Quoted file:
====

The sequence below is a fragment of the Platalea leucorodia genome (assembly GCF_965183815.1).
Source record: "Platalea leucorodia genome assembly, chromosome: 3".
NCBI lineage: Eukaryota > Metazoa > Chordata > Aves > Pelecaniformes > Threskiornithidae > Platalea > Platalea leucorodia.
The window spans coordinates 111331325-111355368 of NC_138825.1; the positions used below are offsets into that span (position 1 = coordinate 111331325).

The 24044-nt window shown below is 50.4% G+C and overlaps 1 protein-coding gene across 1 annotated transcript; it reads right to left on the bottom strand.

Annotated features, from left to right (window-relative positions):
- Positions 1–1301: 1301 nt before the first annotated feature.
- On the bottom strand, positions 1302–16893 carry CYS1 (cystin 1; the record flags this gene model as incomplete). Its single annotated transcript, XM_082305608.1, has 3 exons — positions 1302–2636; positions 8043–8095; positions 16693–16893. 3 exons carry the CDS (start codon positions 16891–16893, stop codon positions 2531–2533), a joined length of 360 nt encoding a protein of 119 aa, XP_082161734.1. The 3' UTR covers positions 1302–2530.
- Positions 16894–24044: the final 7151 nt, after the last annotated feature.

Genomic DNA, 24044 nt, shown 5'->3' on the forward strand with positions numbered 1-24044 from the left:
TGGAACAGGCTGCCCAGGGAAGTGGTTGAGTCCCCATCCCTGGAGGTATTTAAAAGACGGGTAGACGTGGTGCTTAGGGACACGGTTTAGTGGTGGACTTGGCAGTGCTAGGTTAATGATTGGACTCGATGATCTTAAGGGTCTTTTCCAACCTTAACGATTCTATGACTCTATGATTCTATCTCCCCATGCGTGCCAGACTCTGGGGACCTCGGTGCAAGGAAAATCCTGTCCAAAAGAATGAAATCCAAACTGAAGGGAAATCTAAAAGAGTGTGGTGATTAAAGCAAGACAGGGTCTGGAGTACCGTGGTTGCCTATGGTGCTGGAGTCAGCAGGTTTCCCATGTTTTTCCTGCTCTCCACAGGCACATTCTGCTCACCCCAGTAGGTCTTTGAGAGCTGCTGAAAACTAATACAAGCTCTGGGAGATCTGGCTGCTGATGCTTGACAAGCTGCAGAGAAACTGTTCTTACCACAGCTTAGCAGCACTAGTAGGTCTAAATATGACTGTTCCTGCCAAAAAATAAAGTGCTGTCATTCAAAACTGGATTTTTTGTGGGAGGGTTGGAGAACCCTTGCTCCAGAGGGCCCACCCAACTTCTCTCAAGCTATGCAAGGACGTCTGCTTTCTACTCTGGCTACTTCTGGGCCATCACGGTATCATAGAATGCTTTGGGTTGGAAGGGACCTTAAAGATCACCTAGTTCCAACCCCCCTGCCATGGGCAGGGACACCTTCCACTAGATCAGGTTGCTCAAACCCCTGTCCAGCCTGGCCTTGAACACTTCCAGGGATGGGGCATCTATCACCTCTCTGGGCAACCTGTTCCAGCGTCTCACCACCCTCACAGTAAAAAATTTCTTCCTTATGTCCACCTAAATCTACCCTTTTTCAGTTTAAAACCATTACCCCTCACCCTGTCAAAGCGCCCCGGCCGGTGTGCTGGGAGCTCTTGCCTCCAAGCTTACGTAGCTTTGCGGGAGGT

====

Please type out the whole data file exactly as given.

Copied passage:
The sequence below is a fragment of the Platalea leucorodia genome (assembly GCF_965183815.1).
Source record: "Platalea leucorodia genome assembly, chromosome: 3".
NCBI lineage: Eukaryota > Metazoa > Chordata > Aves > Pelecaniformes > Threskiornithidae > Platalea > Platalea leucorodia.
The window spans coordinates 111331325-111355368 of NC_138825.1; the positions used below are offsets into that span (position 1 = coordinate 111331325).

The 24044-nt window shown below is 50.4% G+C and overlaps 1 protein-coding gene across 1 annotated transcript; it reads right to left on the bottom strand.

Annotated features, from left to right (window-relative positions):
- Positions 1–1301: 1301 nt before the first annotated feature.
- On the bottom strand, positions 1302–16893 carry CYS1 (cystin 1; the record flags this gene model as incomplete). Its single annotated transcript, XM_082305608.1, has 3 exons — positions 1302–2636; positions 8043–8095; positions 16693–16893. 3 exons carry the CDS (start codon positions 16891–16893, stop codon positions 2531–2533), a joined length of 360 nt encoding a protein of 119 aa, XP_082161734.1. The 3' UTR covers positions 1302–2530.
- Positions 16894–24044: the final 7151 nt, after the last annotated feature.

Genomic DNA, 24044 nt, shown 5'->3' on the forward strand with positions numbered 1-24044 from the left:
TGGAACAGGCTGCCCAGGGAAGTGGTTGAGTCCCCATCCCTGGAGGTATTTAAAAGACGGGTAGACGTGGTGCTTAGGGACACGGTTTAGTGGTGGACTTGGCAGTGCTAGGTTAATGATTGGACTCGATGATCTTAAGGGTCTTTTCCAACCTTAACGATTCTATGACTCTATGATTCTATCTCCCCATGCGTGCCAGACTCTGGGGACCTCGGTGCAAGGAAAATCCTGTCCAAAAGAATGAAATCCAAACTGAAGGGAAATCTAAAAGAGTGTGGTGATTAAAGCAAGACAGGGTCTGGAGTACCGTGGTTGCCTATGGTGCTGGAGTCAGCAGGTTTCCCATGTTTTTCCTGCTCTCCACAGGCACATTCTGCTCACCCCAGTAGGTCTTTGAGAGCTGCTGAAAACTAATACAAGCTCTGGGAGATCTGGCTGCTGATGCTTGACAAGCTGCAGAGAAACTGTTCTTACCACAGCTTAGCAGCACTAGTAGGTCTAAATATGACTGTTCCTGCCAAAAAATAAAGTGCTGTCATTCAAAACTGGATTTTTTGTGGGAGGGTTGGAGAACCCTTGCTCCAGAGGGCCCACCCAACTTCTCTCAAGCTATGCAAGGACGTCTGCTTTCTACTCTGGCTACTTCTGGGCCATCACGGTATCATAGAATGCTTTGGGTTGGAAGGGACCTTAAAGATCACCTAGTTCCAACCCCCCTGCCATGGGCAGGGACACCTTCCACTAGATCAGGTTGCTCAAACCCCTGTCCAGCCTGGCCTTGAACACTTCCAGGGATGGGGCATCTATCACCTCTCTGGGCAACCTGTTCCAGCGTCTCACCACCCTCACAGTAAAAAATTTCTTCCTTATGTCCACCTAAATCTACCCTTTTTCAGTTTAAAACCATTACCCCTCACCCTGTCAAAGCGCCCCGGCCGGTGTGCTGGGAGCTCTTGCCTCCAAGCTTACGTAGCTTTGCGGGAGGT